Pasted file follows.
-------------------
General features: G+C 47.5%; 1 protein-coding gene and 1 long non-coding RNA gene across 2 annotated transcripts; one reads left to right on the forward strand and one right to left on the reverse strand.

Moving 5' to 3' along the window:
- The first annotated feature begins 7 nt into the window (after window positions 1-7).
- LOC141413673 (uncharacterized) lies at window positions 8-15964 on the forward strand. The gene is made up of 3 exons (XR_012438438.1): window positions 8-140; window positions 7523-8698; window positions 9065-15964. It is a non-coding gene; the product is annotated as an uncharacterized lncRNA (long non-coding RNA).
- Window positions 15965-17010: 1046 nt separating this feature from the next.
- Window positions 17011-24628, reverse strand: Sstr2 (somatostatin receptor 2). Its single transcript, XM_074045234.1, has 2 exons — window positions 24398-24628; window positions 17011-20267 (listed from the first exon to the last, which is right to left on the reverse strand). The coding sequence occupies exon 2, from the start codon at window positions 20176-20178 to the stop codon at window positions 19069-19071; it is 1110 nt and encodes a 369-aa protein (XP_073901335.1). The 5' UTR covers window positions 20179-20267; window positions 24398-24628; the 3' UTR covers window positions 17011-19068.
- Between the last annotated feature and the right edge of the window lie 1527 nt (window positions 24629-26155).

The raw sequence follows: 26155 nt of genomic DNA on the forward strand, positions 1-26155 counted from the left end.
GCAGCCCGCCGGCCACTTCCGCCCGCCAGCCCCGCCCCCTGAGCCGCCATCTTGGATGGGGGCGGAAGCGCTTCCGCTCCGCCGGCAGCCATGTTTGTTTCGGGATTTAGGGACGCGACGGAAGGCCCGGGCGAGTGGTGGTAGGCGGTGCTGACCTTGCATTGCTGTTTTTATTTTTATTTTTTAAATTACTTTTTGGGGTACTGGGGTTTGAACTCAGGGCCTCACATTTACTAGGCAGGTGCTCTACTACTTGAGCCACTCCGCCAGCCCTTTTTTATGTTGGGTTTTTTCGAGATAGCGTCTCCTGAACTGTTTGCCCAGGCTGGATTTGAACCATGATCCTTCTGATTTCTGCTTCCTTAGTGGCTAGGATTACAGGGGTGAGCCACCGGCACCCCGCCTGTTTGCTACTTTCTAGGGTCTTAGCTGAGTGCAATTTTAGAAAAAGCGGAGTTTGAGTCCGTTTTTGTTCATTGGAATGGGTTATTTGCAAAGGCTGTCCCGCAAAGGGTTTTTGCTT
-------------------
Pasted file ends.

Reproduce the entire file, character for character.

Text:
General features: G+C 47.5%; 1 protein-coding gene and 1 long non-coding RNA gene across 2 annotated transcripts; one reads left to right on the forward strand and one right to left on the reverse strand.

Moving 5' to 3' along the window:
- The first annotated feature begins 7 nt into the window (after window positions 1-7).
- LOC141413673 (uncharacterized) lies at window positions 8-15964 on the forward strand. The gene is made up of 3 exons (XR_012438438.1): window positions 8-140; window positions 7523-8698; window positions 9065-15964. It is a non-coding gene; the product is annotated as an uncharacterized lncRNA (long non-coding RNA).
- Window positions 15965-17010: 1046 nt separating this feature from the next.
- Window positions 17011-24628, reverse strand: Sstr2 (somatostatin receptor 2). Its single transcript, XM_074045234.1, has 2 exons — window positions 24398-24628; window positions 17011-20267 (listed from the first exon to the last, which is right to left on the reverse strand). The coding sequence occupies exon 2, from the start codon at window positions 20176-20178 to the stop codon at window positions 19069-19071; it is 1110 nt and encodes a 369-aa protein (XP_073901335.1). The 5' UTR covers window positions 20179-20267; window positions 24398-24628; the 3' UTR covers window positions 17011-19068.
- Between the last annotated feature and the right edge of the window lie 1527 nt (window positions 24629-26155).

The raw sequence follows: 26155 nt of genomic DNA on the forward strand, positions 1-26155 counted from the left end.
GCAGCCCGCCGGCCACTTCCGCCCGCCAGCCCCGCCCCCTGAGCCGCCATCTTGGATGGGGGCGGAAGCGCTTCCGCTCCGCCGGCAGCCATGTTTGTTTCGGGATTTAGGGACGCGACGGAAGGCCCGGGCGAGTGGTGGTAGGCGGTGCTGACCTTGCATTGCTGTTTTTATTTTTATTTTTTAAATTACTTTTTGGGGTACTGGGGTTTGAACTCAGGGCCTCACATTTACTAGGCAGGTGCTCTACTACTTGAGCCACTCCGCCAGCCCTTTTTTATGTTGGGTTTTTTCGAGATAGCGTCTCCTGAACTGTTTGCCCAGGCTGGATTTGAACCATGATCCTTCTGATTTCTGCTTCCTTAGTGGCTAGGATTACAGGGGTGAGCCACCGGCACCCCGCCTGTTTGCTACTTTCTAGGGTCTTAGCTGAGTGCAATTTTAGAAAAAGCGGAGTTTGAGTCCGTTTTTGTTCATTGGAATGGGTTATTTGCAAAGGCTGTCCCGCAAAGGGTTTTTGCTT